People have been leaving their mark for thousands of years. Most often, a signature simply consists of the name of the party involved. Other times, it may be just a mark. Signatures can come in all kinds of forms, including signature stamp, handwritten, digital certificate, and even typed on a document. A signature can even be as simple as checking a box when reading a user agreement on your iPhone.
This evolution has led to challenges for notaries. Notaries must verify the authenticity of signatures appearing on documents. But what actually qualifies as a signature? What features make a signature acceptable? How do you tell when a typed name, checked box, or symbol is an authentic signature?
A signature is seen under the law as a symbol or mark that the signer has decided will represent his or her way of authenticating a document. It can range from a typed name to a handwritten name to a signature stamp or some kind of symbol. When documents are signed before a notary, any of these types of signatures are acceptable.
If the signer cannot physically write a name or symbol, the signer can authorize another person to sign on his or her behalf. Only the signer (not the notary) can state whether or not he or she is unable to sign and whether there is a need for an alternative method.
A signature by mark or a symbol can be as simple as an X or other symbol or an image of the individual’s signature on a stamp.
In some states, this type of signature notarization can only happen in front of two witnesses, with a clear note that the signer used a mark to sign the document. Elsewhere, notarization of such a signature is done the same way as others. Regardless of how the notarization is handled, a detailed journal entry should be made.
Laws that define how signing by surrogate ought to be done and how notarization of that signature is supposed to take place vary by jurisdiction. Where no such law exists, a notary should permit a third individual to append a signature on the signer’s behalf. Of course, this is after the signer gives consent.
The circumstances surrounding the signature should be noted in a journal entry and also in the notarial certificate.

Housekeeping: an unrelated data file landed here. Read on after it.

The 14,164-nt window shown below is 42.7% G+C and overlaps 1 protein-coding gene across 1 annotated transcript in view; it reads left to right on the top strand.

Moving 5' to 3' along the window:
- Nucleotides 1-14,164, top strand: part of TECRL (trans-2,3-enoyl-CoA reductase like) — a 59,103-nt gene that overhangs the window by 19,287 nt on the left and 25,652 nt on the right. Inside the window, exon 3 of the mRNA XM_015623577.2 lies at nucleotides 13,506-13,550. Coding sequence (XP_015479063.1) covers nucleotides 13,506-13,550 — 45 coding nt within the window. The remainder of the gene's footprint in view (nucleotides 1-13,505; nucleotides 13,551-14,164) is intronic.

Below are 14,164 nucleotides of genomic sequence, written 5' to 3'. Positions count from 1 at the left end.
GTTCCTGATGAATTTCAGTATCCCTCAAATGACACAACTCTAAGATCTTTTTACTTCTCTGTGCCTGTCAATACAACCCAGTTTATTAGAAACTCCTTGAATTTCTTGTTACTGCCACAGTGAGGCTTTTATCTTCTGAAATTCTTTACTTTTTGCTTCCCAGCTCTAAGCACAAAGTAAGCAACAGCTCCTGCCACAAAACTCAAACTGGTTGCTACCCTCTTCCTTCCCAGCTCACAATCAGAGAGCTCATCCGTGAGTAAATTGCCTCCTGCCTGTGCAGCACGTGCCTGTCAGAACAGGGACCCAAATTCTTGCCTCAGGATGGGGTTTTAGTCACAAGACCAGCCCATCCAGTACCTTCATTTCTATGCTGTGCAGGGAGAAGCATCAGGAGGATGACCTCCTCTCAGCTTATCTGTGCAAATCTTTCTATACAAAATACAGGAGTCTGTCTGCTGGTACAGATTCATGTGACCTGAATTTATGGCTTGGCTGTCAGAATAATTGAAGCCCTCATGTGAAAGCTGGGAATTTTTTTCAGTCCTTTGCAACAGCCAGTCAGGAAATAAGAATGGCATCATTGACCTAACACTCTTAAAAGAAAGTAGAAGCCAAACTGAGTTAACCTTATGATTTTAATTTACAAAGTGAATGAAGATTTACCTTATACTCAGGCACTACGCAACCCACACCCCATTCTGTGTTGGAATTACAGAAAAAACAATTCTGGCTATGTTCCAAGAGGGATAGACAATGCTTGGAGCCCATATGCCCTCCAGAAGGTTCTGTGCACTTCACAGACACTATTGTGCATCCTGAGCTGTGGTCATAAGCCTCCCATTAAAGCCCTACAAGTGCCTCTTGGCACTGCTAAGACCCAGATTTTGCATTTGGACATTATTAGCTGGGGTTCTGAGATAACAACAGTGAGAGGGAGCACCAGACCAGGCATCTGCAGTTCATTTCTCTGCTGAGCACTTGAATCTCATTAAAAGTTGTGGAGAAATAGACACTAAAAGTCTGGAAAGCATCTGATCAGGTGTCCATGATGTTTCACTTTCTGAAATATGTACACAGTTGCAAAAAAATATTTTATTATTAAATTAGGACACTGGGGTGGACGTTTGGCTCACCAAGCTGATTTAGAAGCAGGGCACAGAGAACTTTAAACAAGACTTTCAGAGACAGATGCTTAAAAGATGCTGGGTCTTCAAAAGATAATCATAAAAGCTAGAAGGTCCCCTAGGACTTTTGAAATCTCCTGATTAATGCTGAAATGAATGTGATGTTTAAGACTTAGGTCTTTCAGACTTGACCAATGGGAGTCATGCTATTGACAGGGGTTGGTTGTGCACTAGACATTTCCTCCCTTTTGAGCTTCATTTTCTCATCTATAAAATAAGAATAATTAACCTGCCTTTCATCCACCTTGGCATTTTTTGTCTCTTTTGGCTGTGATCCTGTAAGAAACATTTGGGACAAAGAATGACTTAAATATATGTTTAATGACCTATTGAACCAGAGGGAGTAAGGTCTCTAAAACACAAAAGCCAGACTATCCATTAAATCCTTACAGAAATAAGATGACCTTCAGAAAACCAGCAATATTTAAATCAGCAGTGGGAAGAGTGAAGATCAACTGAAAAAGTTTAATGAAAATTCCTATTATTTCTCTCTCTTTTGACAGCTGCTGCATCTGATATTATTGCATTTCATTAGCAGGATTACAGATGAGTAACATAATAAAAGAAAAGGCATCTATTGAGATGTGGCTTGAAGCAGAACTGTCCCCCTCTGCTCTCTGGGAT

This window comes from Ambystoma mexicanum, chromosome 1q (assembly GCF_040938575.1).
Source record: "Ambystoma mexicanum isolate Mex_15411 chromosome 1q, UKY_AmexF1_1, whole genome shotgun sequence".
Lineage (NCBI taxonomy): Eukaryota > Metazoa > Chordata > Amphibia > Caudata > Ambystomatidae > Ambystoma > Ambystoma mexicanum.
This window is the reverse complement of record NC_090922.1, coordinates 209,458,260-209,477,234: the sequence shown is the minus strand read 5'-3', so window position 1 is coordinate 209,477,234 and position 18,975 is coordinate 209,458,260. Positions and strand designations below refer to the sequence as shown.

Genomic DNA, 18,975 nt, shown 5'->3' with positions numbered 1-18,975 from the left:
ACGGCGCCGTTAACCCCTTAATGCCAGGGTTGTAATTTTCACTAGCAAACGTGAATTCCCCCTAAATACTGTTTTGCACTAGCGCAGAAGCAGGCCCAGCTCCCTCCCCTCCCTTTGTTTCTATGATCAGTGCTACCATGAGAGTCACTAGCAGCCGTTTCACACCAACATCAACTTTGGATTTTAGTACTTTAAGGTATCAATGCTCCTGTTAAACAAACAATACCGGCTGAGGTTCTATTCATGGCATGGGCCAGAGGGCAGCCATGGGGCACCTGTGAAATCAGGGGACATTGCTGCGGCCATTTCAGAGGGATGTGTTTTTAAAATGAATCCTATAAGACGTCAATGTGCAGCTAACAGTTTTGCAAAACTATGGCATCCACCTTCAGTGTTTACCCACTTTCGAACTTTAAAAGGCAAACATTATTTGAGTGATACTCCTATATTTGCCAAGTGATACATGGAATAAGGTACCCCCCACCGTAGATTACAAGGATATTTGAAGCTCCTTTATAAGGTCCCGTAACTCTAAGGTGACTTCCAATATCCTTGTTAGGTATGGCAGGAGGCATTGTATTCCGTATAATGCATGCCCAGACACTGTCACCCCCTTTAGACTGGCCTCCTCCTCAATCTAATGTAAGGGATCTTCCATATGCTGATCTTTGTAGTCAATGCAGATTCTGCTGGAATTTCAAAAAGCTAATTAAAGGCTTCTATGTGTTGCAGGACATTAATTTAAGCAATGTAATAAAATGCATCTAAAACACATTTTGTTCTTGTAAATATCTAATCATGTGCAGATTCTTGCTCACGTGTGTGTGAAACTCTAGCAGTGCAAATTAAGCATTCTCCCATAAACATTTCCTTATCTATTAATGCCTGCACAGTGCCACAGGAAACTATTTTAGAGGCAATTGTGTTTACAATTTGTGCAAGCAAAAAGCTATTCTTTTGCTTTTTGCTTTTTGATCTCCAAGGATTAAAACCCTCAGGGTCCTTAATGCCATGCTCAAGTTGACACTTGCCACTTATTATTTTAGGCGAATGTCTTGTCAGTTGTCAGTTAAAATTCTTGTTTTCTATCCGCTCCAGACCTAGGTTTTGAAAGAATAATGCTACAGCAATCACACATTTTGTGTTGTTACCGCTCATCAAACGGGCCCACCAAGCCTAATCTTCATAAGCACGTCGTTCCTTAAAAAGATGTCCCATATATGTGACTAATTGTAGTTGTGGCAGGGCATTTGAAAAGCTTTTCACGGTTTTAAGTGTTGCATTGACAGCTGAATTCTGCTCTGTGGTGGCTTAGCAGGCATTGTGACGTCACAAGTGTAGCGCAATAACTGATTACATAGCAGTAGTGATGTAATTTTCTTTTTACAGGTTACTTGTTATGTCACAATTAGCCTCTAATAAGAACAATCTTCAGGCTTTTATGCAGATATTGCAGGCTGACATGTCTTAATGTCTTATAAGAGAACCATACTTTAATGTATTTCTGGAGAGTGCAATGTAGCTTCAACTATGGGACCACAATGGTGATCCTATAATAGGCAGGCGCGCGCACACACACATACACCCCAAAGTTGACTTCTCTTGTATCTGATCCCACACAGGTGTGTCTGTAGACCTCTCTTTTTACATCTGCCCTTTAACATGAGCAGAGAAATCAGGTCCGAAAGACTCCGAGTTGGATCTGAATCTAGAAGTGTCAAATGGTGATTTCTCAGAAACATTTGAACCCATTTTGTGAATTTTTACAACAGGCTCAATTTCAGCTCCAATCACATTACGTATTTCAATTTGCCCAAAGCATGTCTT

Ending up with a completely illegible signature is a possibility. A notary is able to identify whose signature it is by looking at the upended name. So it is important to write the signer’s name in both a journal entry as well as in the notarial certificate. Apart from cross-checking the information on the ID of the signer, the notary should also require a signer to append a signature for every entry made in the journal.
Only original signatures on paper documents can be notarized and not those appearing on photocopied papers.
If a person is mentally competent, you have no reason to deny him or her notarization services just because they cannot write a traditional signature. Find a way of accommodating such an individual within the law. As long as you can properly identify the signer, you can notarize his or her signature.
Coast 2 Coast Signings is a global signing service dedicated to providing the most convenient, efficient, and professional signing services. Our goal is to provide our clients with excellent customer service, a knowledgeable staff, and the ability to find experienced notaries wherever and whenever they are needed. Our team is on staff 24/7 to fulfill any of your signing needs. With a combined 50 years of experience, our mission is to help fulfill our clients’ needs with the utmost respect and adaptability. Coast 2 Coast is the only signing company proficient in completing signings on a global scale, on any coast and in any country.